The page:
Supportive Orthodontic Treatment
Surgical exposure involves removing the bone or fibrous gum tissue (or both) that is impeding the movement of the teeth. Often times, this procedure involve a canine tooth. Exposing teeth surgically provides access to the tooth, allowing natural eruption or orthodontic movement.
Tooth extraction is required in certain orthodontic instances to provide the optimum outcomes. You shouldn’t be alarmed if your orthodontist recommends removing teeth before or during orthodontic treatment. This is a common procedure that allows the rest of your teeth to migrate into a new, straighter position.
A frenum is a naturally occurring muscle attachment, normally seen between the front teeth (either upper or lower). It connects the inner aspect of the lip with the gum. A lack of attached gingiva, in conjunction with a high (closer to the biting surface) frenum attachment, which exaggerates the pull on the gum margin, can result in recession. Additionally, an excessively large frenum can prevent the teeth from coming together resulting in a gap between the front teeth. If pulling is seen or the frenum is too large to allow the teeth to come together, the frenum is surgically released from the gum with a frenectomy. A frenectomy is simply the surgical release of a frenum.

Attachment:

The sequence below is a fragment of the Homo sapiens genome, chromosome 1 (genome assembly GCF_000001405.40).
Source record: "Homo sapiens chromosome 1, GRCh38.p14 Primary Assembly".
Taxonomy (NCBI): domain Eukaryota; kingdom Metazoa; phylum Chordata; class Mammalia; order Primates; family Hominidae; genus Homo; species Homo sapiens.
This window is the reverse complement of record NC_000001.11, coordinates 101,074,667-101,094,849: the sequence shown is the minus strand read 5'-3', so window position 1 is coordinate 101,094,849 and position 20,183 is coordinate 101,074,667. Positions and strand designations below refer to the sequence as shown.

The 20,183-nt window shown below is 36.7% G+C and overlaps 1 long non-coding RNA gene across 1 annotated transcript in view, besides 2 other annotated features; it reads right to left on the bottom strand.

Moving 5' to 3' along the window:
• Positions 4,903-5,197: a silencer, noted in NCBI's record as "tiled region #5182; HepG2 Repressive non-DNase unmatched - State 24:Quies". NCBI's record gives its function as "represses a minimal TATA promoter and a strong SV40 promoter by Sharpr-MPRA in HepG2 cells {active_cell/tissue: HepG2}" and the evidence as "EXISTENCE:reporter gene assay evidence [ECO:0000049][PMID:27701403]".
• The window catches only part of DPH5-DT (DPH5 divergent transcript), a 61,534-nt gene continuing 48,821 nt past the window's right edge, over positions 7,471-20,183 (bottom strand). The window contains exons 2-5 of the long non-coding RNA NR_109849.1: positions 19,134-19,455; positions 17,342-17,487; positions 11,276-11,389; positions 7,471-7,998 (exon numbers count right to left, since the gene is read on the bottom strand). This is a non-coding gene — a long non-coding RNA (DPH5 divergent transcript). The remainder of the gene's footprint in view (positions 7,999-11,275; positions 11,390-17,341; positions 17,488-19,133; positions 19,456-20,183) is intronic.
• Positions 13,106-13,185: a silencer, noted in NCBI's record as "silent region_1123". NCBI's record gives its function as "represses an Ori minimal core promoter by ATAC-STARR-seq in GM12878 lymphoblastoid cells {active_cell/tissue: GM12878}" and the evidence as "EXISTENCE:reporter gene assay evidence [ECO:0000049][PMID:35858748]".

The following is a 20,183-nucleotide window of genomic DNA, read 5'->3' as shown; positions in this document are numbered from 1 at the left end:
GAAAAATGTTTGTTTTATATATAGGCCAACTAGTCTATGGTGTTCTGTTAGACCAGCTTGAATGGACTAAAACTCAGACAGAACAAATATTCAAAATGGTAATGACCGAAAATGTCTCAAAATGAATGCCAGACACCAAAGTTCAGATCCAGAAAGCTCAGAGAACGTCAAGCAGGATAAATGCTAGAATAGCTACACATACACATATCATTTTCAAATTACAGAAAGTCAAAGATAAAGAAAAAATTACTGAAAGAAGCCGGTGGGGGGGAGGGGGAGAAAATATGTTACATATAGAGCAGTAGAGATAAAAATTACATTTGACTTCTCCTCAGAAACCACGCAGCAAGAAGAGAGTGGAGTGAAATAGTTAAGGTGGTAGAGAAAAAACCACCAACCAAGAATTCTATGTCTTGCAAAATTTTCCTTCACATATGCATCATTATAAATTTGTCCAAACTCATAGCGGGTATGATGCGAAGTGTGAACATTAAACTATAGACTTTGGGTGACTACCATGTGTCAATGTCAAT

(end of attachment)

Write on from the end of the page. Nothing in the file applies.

When Orthodontic treatment is planned or initiated, the removal of an abnormal frenum, with or without a gingival graft, can increase stability and improve success of the final orthodontic result.